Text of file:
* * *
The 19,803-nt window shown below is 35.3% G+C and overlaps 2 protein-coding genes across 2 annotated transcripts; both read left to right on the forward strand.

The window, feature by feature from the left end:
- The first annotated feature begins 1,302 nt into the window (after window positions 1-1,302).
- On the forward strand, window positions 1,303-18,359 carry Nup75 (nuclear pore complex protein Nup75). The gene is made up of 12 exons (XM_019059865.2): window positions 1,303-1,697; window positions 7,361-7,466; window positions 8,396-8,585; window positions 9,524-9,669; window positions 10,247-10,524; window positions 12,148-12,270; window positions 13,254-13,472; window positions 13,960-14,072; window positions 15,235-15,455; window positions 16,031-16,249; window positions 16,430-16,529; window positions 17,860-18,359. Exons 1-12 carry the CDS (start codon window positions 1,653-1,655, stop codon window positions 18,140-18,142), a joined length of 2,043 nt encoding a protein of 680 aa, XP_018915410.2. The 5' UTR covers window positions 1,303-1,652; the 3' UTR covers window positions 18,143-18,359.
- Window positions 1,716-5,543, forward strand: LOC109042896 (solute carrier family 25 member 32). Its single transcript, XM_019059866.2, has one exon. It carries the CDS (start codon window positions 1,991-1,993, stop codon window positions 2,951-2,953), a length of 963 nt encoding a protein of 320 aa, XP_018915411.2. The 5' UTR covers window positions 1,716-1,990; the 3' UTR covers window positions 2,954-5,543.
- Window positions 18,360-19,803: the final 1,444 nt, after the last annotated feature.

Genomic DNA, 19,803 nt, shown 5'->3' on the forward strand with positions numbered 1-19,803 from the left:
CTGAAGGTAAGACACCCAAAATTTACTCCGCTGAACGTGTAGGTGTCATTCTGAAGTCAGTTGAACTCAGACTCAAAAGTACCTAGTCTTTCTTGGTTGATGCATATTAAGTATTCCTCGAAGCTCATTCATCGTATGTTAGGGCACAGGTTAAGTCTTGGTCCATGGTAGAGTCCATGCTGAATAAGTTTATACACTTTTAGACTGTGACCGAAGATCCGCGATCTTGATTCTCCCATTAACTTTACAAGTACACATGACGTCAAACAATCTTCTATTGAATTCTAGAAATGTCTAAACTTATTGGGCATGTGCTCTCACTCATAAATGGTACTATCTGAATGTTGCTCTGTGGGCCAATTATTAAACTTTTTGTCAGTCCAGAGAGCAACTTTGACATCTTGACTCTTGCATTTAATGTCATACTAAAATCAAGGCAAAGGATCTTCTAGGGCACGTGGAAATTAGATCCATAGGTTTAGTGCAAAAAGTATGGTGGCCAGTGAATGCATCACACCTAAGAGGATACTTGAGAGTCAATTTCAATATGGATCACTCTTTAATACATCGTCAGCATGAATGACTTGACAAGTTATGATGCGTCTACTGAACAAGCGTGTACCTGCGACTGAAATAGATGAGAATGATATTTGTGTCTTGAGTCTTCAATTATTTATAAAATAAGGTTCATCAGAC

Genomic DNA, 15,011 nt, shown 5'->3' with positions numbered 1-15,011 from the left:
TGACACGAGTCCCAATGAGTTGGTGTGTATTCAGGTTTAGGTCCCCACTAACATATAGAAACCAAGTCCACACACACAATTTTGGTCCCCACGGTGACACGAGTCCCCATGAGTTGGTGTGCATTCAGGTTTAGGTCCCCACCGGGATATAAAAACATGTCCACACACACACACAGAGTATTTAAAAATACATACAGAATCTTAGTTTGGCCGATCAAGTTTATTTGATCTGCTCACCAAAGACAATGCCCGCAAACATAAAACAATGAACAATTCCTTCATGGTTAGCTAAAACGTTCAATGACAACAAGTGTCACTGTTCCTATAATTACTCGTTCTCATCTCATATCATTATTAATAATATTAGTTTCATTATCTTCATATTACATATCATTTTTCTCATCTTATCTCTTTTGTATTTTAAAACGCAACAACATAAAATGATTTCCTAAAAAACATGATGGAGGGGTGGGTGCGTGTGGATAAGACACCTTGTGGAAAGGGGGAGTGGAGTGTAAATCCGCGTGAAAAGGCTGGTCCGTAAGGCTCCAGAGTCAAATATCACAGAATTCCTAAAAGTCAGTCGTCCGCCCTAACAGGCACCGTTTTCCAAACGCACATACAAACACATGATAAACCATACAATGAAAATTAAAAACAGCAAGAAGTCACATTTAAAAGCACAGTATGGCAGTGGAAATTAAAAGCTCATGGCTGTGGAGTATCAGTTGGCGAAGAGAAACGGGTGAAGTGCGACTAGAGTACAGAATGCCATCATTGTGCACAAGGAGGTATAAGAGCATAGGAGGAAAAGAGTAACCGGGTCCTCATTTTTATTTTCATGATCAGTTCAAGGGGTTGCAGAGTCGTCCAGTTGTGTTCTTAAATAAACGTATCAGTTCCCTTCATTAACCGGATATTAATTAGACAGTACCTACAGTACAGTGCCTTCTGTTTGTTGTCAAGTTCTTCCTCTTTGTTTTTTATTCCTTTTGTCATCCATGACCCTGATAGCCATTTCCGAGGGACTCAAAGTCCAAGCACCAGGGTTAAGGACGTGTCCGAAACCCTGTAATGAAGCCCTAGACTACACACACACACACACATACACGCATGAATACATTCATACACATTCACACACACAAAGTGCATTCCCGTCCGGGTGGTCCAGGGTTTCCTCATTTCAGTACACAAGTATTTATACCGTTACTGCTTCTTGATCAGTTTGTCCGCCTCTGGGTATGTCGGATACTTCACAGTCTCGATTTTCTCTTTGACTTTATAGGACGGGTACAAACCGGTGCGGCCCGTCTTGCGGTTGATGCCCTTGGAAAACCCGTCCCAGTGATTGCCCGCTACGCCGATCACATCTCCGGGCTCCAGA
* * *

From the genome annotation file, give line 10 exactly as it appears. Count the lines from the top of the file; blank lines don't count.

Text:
TGACACGAGTCCCAATGAGTTGGTGTGTATTCAGGTTTAGGTCCCCACTAACATATAGAAACCAAGTCCACACACACAATTTTGGTCCCCACGGTGACACGAGTCCCCATGAGTTGGTGTGCATTCAGGTTTAGGTCCCCACCGGGATATAAAAACATGTCCACACACACACACAGAGTATTTAAAAATACATACAGAATCTTAGTTTGGCCGATCAAGTTTATTTGATCTGCTCACCAAAGACAATGCCCGCAAACATAAAACAATGAACAATTCCTTCATGGTTAGCTAAAACGTTCAATGACAACAAGTGTCACTGTTCCTATAATTACTCGTTCTCATCTCATATCATTATTAATAATATTAGTTTCATTATCTTCATATTACATATCATTTTTCTCATCTTATCTCTTTTGTATTTTAAAACGCAACAACATAAAATGATTTCCTAAAAAACATGATGGAGGGGTGGGTGCGTGTGGATAAGACACCTTGTGGAAAGGGGGAGTGGAGTGTAAATCCGCGTGAAAAGGCTGGTCCGTAAGGCTCCAGAGTCAAATATCACAGAATTCCTAAAAGTCAGTCGTCCGCCCTAACAGGCACCGTTTTCCAAACGCACATACAAACACATGATAAACCATACAATGAAAATTAAAAACAGCAAGAAGTCACATTTAAAAGCACAGTATGGCAGTGGAAATTAAAAGCTCATGGCTGTGGAGTATCAGTTGGCGAAGAGAAACGGGTGAAGTGCGACTAGAGTACAGAATGCCATCATTGTGCACAAGGAGGTATAAGAGCATAGGAGGAAAAGAGTAACCGGGTCCTCATTTTTATTTTCATGATCAGTTCAAGGGGTTGCAGAGTCGTCCAGTTGTGTTCTTAAATAAACGTATCAGTTCCCTTCATTAACCGGATATTAATTAGACAGTACCTACAGTACAGTGCCTTCTGTTTGTTGTCAAGTTCTTCCTCTTTGTTTTTTATTCCTTTTGTCATCCATGACCCTGATAGCCATTTCCGAGGGACTCAAAGTCCAAGCACCAGGGTTAAGGACGTGTCCGAAACCCTGTAATGAAGCCCTAGACTACACACACACACACACATACACGCATGAATACATTCATACACATTCACACACACAAAGTGCATTCCCGTCCGGGTGGTCCAGGGTTTCCTCATTTCAGTACACAAGTATTTATACCGTTACTGCTTCTTGATCAGTTTGTCCGCCTCTGGGTATGTCGGATACTTCACAGTCTCGATTTTCTCTTTGACTTTATAGGACGGGTACAAACCGGTGCGGCCCGTCTTGCGGTTGATGCCCTTGGAAAACCCGTCCCAGTGATTGCCCGCTACGCCGATCACATCTCCGGGCTCCAGA